Iowa caucus

Dustin Oliver / Flickr/CC

After months of following campaigns, polls upon polls, and debates, voters in the Hawkeye State finally have their say -- with the Iowa caucuses officially launching the presidential nomination process. We'll discuss the results and how they might affect our First in the Nation Primary, just a week away.

The Stream: NPR's Live Blog from the Iowa Caucuses

Feb 1, 2016
Getty Images

NPR's live blog The Stream will bring you live news, photos and analysis from NPR's political team on the ground in Iowa and in Washington, D.C. It will open at 4 p.m. ET and be updated all night.

Get Caught Up:

What we're watching: Turnout. Caucusing is harder than voting in a primary. Both Donald Trump and Bernie Sanders lead by double digits with people who tell pollsters they will be participating in their first caucus. The big questions if all those people lining up for their rallies will turn out to caucus.


Every four years, New Hampshire proudly touts its first-in-the-nation status. But technically, while our presidential contest is the first primary in the nation, it isn't the first time voters get to weigh in. That honor, of course, belongs to Iowa's Caucus.

But what exactly is a caucus? How does it work? Who gets to participate?

Allegra Boverman / NHPR

I don’t expect this will get me invited to many Manchester dinner parties or Sioux City porkfests. But here goes:

It’s time for Democrats to ditch Iowa and New Hampshire’s one-two punch at the front of the party’s presidential nominating calendar.

Phil Roeder / Flickr/CC

We head over to the Hawkeye state - Iowa - to check in on the other "First in the Nation" contest, with Iowa's caucuses coming about a week before New Hampshire's presidential primary next year.  We'll find out what the candidates are saying, and how they're playing, in Iowa. 


  • Ben Kiefer -  host of IPR’s daily noon talk show River to River, which he also helps produce.


Even when most Americans regard the next presidential election as a distant rumor, people in New Hampshire, with its first-in-the-nation primary, and Iowa, with its even-earlier-than-that caucuses, are attentively tuned to the twists and turns of the campaigns. 

Photo by DonkeyHotey, courtesy of Flickr creative commons

The 2012 campaign leapt from debate stand to voting booth last night, as Iowa held the first national caucus - the first step in the eventual selection the GOP nominee.  As many expected, front runner and former Massachusetts governor Mitt Romney won the night; perhaps by a slimmer margin than he would have hoped… 8 votes!  Coming in second by fewer votes than there are members in the Fellowship of the Ring, was Rick Santorum – one of the last remaining candidates to show a sudden surge in popularity.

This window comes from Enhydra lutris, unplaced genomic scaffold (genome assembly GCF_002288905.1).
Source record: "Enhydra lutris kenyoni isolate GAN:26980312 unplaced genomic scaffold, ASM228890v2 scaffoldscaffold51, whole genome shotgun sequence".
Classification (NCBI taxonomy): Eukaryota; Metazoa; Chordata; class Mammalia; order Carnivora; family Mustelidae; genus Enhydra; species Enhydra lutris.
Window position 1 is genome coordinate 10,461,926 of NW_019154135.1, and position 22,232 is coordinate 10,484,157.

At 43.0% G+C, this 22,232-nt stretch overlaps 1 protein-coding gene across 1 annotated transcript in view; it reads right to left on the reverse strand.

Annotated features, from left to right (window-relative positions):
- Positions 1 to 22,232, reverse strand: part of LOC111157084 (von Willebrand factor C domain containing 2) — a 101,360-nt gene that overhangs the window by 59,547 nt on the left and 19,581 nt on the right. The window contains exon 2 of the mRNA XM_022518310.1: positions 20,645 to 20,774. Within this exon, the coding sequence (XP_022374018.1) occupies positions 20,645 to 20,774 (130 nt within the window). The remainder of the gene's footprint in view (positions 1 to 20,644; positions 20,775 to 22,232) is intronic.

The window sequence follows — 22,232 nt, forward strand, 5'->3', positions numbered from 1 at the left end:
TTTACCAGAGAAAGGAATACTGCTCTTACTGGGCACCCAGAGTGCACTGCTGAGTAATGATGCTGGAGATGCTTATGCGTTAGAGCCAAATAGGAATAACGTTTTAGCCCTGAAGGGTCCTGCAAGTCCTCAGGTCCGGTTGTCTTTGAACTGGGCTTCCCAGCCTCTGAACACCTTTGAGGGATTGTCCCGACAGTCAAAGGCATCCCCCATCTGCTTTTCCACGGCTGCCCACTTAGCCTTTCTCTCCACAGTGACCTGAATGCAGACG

<a href="">DonkeyHotey</a>via Flickr

It was a nail-biter at last night's Iowa Caucuses. After a year of campaigning, debating, promises and political ads, voting began for the twenty twelve Republican presidential candidate.  A too close to call race went well into this morning with Mitt Romney squeaking out an 8 vote victory from Rick Santorum.  Ron Paul came in a healthy third and Newt Gingrich a disappointing fourth. Rick Perry and Michelle Bachmann will both re-evaluate their campaigns.  We’ll look at the results and how they may affect the discussion in New Hampshire’s primary and other contests down the road.  

NPR's Ari Shapiro reporting from the campaign trail in Des Moines Tuesday night spoke to a supporter of Mitt Romney, who was locked in a close race with GOP rivals Rick Santorum, the former Pennsylvania senator, and Texas Rep. Ron Paul.

"I'm not really surprised," said Colleen Boyle. "Santorum's put in a lot of effort here, so it does make sense that he surged ahead in the polls."


On Tuesday January 3, NHPR will be airing special coverage from the Iowa caucus. Listen on-air and online.

8 - 9 p.m.

Iowa Public Radio >> IPR

9 - 11 p.m.  

NPR Live Coverage: Iowa caucus hosted by Robert Siegel>> NPR


Talk of the Nation takes Ken Rudin and the program's signature Political Junkie segment on the road.  And one of their stops is New Hampshire Public Radio in Concord.

In Iowa, It's Decision Day At Last

Jan 3, 2012

After months of campaigning, it's finally caucus day in Iowa. Polls still show a fluid race, with former Massachusetts Gov. Mitt Romney, Texas Rep. Ron Paul and former Pennsylvania Sen. Rick Santorum heading the pack.

In the final leg of the campaign in Iowa, the Republican presidential candidates are talking about judges. No one has made them a bigger issue than Newt Gingrich.

Overhauling the judiciary has become one of his key proposals on the stump.

Conservatives have used "activist judges" as a battle cry for many election cycles now. But in Iowa, the issue has special resonance since the judiciary became a potent political issue two years ago.

An Eye on Iowa

Dec 15, 2011

The first-in-the-nation caucus state has been overflowing with Republican Presidential candidates, all hoping to be the number one choice of caucus-goers in early January.  We’ll find out what they’re saying and how they’re playing in the Hawkeye State and how that compares to the campaign this year in New Hampshire.